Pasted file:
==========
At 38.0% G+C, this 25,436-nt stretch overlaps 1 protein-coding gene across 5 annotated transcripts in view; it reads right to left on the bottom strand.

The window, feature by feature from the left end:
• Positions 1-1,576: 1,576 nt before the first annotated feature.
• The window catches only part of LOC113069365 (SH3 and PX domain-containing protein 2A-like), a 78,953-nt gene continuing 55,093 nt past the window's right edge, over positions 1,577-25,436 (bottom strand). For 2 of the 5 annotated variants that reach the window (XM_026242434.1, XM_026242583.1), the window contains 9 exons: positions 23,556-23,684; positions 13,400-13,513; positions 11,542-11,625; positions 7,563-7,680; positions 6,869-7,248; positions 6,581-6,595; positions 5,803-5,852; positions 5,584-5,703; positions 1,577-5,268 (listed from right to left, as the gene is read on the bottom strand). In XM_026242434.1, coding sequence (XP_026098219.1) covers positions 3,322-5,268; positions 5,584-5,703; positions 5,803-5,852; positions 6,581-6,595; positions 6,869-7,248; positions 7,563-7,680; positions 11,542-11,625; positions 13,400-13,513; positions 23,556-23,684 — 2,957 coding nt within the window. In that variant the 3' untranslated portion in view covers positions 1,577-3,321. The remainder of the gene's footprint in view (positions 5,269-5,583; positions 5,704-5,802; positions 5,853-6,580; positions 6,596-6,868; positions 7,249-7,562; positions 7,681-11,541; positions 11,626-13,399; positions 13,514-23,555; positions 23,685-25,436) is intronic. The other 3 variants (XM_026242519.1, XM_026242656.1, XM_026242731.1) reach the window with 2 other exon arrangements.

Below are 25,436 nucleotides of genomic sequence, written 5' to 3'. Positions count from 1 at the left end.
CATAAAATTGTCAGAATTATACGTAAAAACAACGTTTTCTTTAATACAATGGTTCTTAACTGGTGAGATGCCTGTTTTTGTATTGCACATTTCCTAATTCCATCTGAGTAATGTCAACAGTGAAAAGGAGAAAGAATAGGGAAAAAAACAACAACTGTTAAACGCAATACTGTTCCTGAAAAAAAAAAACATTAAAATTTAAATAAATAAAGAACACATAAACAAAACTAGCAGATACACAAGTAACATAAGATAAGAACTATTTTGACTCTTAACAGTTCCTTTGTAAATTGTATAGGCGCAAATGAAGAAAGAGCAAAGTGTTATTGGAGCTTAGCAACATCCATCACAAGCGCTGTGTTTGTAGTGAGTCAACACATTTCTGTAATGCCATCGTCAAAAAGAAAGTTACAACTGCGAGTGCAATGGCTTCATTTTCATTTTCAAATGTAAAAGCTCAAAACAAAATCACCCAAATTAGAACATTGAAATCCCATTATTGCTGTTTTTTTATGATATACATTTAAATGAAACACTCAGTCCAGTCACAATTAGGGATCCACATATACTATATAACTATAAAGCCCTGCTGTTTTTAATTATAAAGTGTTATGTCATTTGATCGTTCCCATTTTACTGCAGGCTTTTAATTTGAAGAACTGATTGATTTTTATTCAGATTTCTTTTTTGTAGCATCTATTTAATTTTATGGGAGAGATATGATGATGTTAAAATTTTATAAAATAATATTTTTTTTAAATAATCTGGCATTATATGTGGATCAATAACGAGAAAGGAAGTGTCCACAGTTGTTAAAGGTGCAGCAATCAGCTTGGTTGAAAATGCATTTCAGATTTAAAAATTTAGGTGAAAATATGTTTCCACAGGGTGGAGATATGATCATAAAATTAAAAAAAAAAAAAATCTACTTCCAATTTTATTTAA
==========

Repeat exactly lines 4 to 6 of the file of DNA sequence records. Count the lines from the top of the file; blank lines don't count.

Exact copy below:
• The window catches only part of LOC113069365 (SH3 and PX domain-containing protein 2A-like), a 78,953-nt gene continuing 55,093 nt past the window's right edge, over positions 1,577-25,436 (bottom strand). For 2 of the 5 annotated variants that reach the window (XM_026242434.1, XM_026242583.1), the window contains 9 exons: positions 23,556-23,684; positions 13,400-13,513; positions 11,542-11,625; positions 7,563-7,680; positions 6,869-7,248; positions 6,581-6,595; positions 5,803-5,852; positions 5,584-5,703; positions 1,577-5,268 (listed from right to left, as the gene is read on the bottom strand). In XM_026242434.1, coding sequence (XP_026098219.1) covers positions 3,322-5,268; positions 5,584-5,703; positions 5,803-5,852; positions 6,581-6,595; positions 6,869-7,248; positions 7,563-7,680; positions 11,542-11,625; positions 13,400-13,513; positions 23,556-23,684 — 2,957 coding nt within the window. In that variant the 3' untranslated portion in view covers positions 1,577-3,321. The remainder of the gene's footprint in view (positions 5,269-5,583; positions 5,704-5,802; positions 5,853-6,580; positions 6,596-6,868; positions 7,249-7,562; positions 7,681-11,541; positions 11,626-13,399; positions 13,514-23,555; positions 23,685-25,436) is intronic. The other 3 variants (XM_026242519.1, XM_026242656.1, XM_026242731.1) reach the window with 2 other exon arrangements.

Below are 25,436 nucleotides of genomic sequence, written 5' to 3'. Positions count from 1 at the left end.
CATAAAATTGTCAGAATTATACGTAAAAACAACGTTTTCTTTAATACAATGGTTCTTAACTGGTGAGATGCCTGTTTTTGTATTGCACATTTCCTAATTCCATCTGAGTAATGTCAACAGTGAAAAGGAGAAAGAATAGGGAAAAAAACAACAACTGTTAAACGCAATACTGTTCCTGAAAAAAAAAAACATTAAAATTTAAATAAATAAAGAACACATAAACAAAACTAGCAGATACACAAGTAACATAAGATAAGAACTATTTTGACTCTTAACAGTTCCTTTGTAAATTGTATAGGCGCAAATGAAGAAAGAGCAAAGTGTTATTGGAGCTTAGCAACATCCATCACAAGCGCTGTGTTTGTAGTGAGTCAACACATTTCTGTAATGCCATCGTCAAAAAGAAAGTTACAACTGCGAGTGCAATGGCTTCATTTTCATTTTCAAATGTAAAAGCTCAAAACAAAATCACCCAAATTAGAACATTGAAATCCCATTATTGCTGTTTTTTTATGATATACATTTAAATGAAACACTCAGTCCAGTCACAATTAGGGATCCACATATACTATATAACTATAAAGCCCTGCTGTTTTTAATTATAAAGTGTTATGTCATTTGATCGTTCCCATTTTACTGCAGGCTTTTAATTTGAAGAACTGATTGATTTTTATTCAGATTTCTTTTTTGTAGCATCTATTTAATTTTATGGGAGAGATATGATGATGTTAAAATTTTATAAAATAATATTTTTTTTAAATAATCTGGCATTATATGTGGATCAATAACGAGAAAGGAAGTGTCCACAGTTGTTAAAGGTGCAGCAATCAGCTTGGTTGAAAATGCATTTCAGATTTAAAAATTTAGGTGAAAATATGTTTCCACAGGGTGGAGATATGATCATAAAATTAAAAAAAAAAAAAATCTACTTCCAATTTTATTTAA